This content is not available in your region

UAE and Saudi Arabia to give $200m in aid to Yemenis of all backgrounds

Access to the comments Comments
By Salim Essaid and Daleen Hassan
A malnourished girl sits on her father's lap in Hodeidah, Yemen
A malnourished girl sits on her father's lap in Hodeidah, Yemen   -   Copyright  REUTERS   -  

The UAE and Saudi Arabia will provide a joint $200 million in urgent aid for people in Yemen, the two countries said at a press conference on Monday.

The aid is part of a $500 million joint food aid programme announced in November 2018.

Reem Al Hashimy, the UAE’s Minister for International Cooperation, said the aid would benefit “Houthi and non-Houthi alike.”

Reem Al Hashimy, the UAE's Minister of International Cooperation

She said, among other examples, that the Emirates provided salaries to 128,000 teachers who had not been paid for about two years, in response to Euronews’ Daleen Hassan, who asked how the country could guarantee aid would reach Yemenis from all backgrounds.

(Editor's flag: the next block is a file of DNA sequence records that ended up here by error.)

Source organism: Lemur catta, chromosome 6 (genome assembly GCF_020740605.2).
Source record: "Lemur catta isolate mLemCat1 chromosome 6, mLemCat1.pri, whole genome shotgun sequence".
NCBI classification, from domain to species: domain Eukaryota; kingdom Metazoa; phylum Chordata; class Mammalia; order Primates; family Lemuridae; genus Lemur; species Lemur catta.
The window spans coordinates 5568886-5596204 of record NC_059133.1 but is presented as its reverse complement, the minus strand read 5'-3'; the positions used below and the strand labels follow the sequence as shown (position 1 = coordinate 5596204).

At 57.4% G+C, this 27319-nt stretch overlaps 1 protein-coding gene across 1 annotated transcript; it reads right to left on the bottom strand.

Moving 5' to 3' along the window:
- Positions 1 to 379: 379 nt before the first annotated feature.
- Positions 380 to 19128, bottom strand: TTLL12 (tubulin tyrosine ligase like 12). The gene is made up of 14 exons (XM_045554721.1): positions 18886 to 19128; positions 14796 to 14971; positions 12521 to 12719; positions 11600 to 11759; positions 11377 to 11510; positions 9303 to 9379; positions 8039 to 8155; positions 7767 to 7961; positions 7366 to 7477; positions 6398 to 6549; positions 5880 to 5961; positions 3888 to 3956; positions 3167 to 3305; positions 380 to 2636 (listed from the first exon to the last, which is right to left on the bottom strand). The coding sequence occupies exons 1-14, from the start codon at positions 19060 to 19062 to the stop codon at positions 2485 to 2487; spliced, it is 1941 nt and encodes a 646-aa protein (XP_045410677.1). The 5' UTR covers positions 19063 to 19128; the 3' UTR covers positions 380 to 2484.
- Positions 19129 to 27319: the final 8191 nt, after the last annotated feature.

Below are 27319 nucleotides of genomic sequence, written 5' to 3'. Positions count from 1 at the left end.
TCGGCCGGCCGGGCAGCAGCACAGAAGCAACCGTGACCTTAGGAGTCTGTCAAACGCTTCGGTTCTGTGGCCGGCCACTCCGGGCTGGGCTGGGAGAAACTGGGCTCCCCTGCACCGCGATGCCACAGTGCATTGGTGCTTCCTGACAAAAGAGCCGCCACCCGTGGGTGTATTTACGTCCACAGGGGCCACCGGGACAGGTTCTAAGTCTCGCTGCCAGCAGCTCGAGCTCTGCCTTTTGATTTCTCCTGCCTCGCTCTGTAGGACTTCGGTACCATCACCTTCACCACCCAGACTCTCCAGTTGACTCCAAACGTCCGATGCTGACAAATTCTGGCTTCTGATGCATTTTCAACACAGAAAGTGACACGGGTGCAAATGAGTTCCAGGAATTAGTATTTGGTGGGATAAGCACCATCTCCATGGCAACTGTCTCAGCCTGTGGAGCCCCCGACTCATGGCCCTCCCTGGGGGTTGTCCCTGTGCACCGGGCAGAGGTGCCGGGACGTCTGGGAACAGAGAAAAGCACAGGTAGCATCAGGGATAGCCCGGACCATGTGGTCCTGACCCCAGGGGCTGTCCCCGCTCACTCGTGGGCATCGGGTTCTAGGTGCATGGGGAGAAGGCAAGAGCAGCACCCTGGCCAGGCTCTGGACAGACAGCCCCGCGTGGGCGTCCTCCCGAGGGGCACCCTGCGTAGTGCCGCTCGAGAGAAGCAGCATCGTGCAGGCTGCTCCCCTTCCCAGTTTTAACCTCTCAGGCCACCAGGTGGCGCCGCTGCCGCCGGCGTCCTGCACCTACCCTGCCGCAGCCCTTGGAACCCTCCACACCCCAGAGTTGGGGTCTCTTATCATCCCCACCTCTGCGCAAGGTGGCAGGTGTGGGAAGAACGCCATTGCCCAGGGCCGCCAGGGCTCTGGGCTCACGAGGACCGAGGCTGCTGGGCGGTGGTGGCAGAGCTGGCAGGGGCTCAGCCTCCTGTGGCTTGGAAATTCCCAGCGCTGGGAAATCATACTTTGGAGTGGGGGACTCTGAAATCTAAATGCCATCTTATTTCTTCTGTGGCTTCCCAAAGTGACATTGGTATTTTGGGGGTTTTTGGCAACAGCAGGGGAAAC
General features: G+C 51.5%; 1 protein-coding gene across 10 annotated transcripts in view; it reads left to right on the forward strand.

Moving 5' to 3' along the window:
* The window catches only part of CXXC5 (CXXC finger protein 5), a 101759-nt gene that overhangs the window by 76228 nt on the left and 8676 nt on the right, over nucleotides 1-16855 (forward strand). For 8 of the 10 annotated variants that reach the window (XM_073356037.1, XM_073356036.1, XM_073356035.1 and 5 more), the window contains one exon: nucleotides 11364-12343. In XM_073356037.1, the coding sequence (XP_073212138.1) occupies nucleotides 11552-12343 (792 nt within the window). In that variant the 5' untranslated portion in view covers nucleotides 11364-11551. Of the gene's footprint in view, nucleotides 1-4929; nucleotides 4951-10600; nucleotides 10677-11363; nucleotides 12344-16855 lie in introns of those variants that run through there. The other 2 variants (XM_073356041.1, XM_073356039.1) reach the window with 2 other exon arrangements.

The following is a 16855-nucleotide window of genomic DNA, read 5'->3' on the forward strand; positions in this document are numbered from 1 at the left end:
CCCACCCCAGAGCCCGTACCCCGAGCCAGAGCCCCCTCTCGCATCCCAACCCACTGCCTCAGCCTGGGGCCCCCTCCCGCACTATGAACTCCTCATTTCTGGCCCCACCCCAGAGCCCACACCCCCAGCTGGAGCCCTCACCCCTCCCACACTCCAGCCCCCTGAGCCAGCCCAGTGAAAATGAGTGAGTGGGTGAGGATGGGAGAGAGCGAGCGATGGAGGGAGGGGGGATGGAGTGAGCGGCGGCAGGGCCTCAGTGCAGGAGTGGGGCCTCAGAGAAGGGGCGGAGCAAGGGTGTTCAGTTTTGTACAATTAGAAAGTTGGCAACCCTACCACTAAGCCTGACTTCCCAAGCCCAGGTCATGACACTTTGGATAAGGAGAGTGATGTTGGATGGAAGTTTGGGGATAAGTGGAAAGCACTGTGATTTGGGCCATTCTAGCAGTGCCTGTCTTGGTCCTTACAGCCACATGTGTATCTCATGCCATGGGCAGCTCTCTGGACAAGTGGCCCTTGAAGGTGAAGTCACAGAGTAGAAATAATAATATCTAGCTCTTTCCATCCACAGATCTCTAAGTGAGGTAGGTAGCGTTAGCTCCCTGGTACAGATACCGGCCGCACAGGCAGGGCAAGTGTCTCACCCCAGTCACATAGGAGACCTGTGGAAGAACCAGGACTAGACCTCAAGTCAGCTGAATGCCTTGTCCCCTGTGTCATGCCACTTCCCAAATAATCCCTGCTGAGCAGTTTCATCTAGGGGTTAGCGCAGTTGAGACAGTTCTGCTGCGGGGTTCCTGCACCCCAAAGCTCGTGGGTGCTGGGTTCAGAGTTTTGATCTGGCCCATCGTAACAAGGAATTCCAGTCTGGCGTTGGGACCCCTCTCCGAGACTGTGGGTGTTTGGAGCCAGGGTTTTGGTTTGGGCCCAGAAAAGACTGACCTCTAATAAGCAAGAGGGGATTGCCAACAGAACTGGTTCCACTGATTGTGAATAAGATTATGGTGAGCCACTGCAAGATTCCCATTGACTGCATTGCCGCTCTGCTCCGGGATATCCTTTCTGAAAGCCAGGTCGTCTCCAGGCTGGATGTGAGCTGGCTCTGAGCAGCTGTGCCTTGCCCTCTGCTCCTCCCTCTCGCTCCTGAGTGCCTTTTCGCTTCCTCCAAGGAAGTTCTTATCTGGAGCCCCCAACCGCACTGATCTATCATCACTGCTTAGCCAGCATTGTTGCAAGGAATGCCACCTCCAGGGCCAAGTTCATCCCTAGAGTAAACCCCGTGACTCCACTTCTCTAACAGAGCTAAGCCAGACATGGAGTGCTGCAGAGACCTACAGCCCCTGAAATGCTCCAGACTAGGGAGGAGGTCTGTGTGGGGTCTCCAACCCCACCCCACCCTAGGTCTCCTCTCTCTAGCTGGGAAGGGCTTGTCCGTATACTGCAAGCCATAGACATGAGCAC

“We don’t have access to Houthi controlled areas,” said Al Hashimy. “We rely on international organizations and UN organizations to get the aid delivered where it is needed the most.”

UAE assistance to International Organization Partners in Yemen from April 2015 to December 2018

Euronews asked how blockchain technology could ensure that funds reach those most affected.

Al Hashimy said the UAE plan to follow the footsteps of multiple refugee camps in Jordan, using the technology that timestamps transaction data along with retinal scans, ensuring that men, women, and children receive cash directly, thus helping to prevent corruption.

The humanitarian crisis in Yemen is deemed the worst in the world by the United Nations, with 14.3 million people considered in acute need -- a 27 per cent increase compared to last year.

According to a 2019 UN report, about 3.2 million Yemenis require treatment for acute malnutrition, including two million children under the age of five, and more than a million pregnant and lactating women.

The crisis has put 10 million people on the brink of famine, and the country faced its third major cholera outbreak since 2015.

The UN along with human rights groups have blamed the Saudi-led coalition, supported by the West, for airstrikes that have killed civilians